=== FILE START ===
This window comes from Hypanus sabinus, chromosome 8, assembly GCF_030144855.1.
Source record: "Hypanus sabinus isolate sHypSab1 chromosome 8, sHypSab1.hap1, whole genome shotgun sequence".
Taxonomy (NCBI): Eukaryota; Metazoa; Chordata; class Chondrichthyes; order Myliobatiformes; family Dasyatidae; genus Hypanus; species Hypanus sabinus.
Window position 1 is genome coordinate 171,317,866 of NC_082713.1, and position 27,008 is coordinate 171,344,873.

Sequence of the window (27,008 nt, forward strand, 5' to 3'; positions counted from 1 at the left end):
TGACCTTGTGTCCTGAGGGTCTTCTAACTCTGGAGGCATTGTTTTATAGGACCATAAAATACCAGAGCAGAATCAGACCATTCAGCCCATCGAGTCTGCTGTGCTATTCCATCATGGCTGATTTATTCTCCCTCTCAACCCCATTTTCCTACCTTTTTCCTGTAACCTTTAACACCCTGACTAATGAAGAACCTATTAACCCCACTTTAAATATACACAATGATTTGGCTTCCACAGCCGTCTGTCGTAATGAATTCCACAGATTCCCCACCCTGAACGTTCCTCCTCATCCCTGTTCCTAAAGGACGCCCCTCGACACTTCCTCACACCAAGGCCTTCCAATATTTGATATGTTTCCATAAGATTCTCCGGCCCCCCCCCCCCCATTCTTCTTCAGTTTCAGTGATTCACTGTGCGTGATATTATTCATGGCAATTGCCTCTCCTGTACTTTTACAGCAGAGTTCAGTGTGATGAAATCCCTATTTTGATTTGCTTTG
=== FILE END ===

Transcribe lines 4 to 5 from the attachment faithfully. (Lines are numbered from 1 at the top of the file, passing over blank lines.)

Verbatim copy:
Window position 1 is genome coordinate 171,317,866 of NC_082713.1, and position 27,008 is coordinate 171,344,873.

Sequence of the window (27,008 nt, forward strand, 5' to 3'; positions counted from 1 at the left end):